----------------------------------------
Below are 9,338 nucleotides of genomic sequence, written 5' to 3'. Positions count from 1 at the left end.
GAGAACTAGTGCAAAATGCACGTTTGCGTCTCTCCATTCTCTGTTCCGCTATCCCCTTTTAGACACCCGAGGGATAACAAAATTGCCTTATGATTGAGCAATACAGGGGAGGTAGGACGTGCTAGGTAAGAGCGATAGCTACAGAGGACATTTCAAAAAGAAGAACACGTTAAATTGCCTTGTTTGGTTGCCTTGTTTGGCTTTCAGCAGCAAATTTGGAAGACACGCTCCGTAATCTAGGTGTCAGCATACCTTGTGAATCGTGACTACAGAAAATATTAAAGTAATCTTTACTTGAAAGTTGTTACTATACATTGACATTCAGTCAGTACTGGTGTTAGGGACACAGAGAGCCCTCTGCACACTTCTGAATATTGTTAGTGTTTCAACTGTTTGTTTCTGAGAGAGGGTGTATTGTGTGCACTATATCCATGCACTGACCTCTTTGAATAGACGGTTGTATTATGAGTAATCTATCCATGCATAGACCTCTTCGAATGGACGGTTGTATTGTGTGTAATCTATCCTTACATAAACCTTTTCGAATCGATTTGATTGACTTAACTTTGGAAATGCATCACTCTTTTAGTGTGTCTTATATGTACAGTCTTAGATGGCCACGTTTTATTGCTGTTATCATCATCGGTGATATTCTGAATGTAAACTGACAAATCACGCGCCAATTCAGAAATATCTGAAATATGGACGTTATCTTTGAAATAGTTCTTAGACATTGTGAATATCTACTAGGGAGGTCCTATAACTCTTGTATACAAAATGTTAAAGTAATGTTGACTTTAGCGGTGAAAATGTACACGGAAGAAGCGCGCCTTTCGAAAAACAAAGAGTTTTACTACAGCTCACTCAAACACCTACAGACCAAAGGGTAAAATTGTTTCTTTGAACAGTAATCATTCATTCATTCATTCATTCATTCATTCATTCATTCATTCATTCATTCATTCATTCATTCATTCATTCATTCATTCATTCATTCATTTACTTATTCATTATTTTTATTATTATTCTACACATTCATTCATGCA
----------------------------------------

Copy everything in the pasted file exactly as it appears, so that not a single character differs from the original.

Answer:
Below are 9,338 nucleotides of genomic sequence, written 5' to 3'. Positions count from 1 at the left end.
GAGAACTAGTGCAAAATGCACGTTTGCGTCTCTCCATTCTCTGTTCCGCTATCCCCTTTTAGACACCCGAGGGATAACAAAATTGCCTTATGATTGAGCAATACAGGGGAGGTAGGACGTGCTAGGTAAGAGCGATAGCTACAGAGGACATTTCAAAAAGAAGAACACGTTAAATTGCCTTGTTTGGTTGCCTTGTTTGGCTTTCAGCAGCAAATTTGGAAGACACGCTCCGTAATCTAGGTGTCAGCATACCTTGTGAATCGTGACTACAGAAAATATTAAAGTAATCTTTACTTGAAAGTTGTTACTATACATTGACATTCAGTCAGTACTGGTGTTAGGGACACAGAGAGCCCTCTGCACACTTCTGAATATTGTTAGTGTTTCAACTGTTTGTTTCTGAGAGAGGGTGTATTGTGTGCACTATATCCATGCACTGACCTCTTTGAATAGACGGTTGTATTATGAGTAATCTATCCATGCATAGACCTCTTCGAATGGACGGTTGTATTGTGTGTAATCTATCCTTACATAAACCTTTTCGAATCGATTTGATTGACTTAACTTTGGAAATGCATCACTCTTTTAGTGTGTCTTATATGTACAGTCTTAGATGGCCACGTTTTATTGCTGTTATCATCATCGGTGATATTCTGAATGTAAACTGACAAATCACGCGCCAATTCAGAAATATCTGAAATATGGACGTTATCTTTGAAATAGTTCTTAGACATTGTGAATATCTACTAGGGAGGTCCTATAACTCTTGTATACAAAATGTTAAAGTAATGTTGACTTTAGCGGTGAAAATGTACACGGAAGAAGCGCGCCTTTCGAAAAACAAAGAGTTTTACTACAGCTCACTCAAACACCTACAGACCAAAGGGTAAAATTGTTTCTTTGAACAGTAATCATTCATTCATTCATTCATTCATTCATTCATTCATTCATTCATTCATTCATTCATTCATTCATTCATTCATTCATTCATTCATTCATTTACTTATTCATTATTTTTATTATTATTCTACACATTCATTCATGCA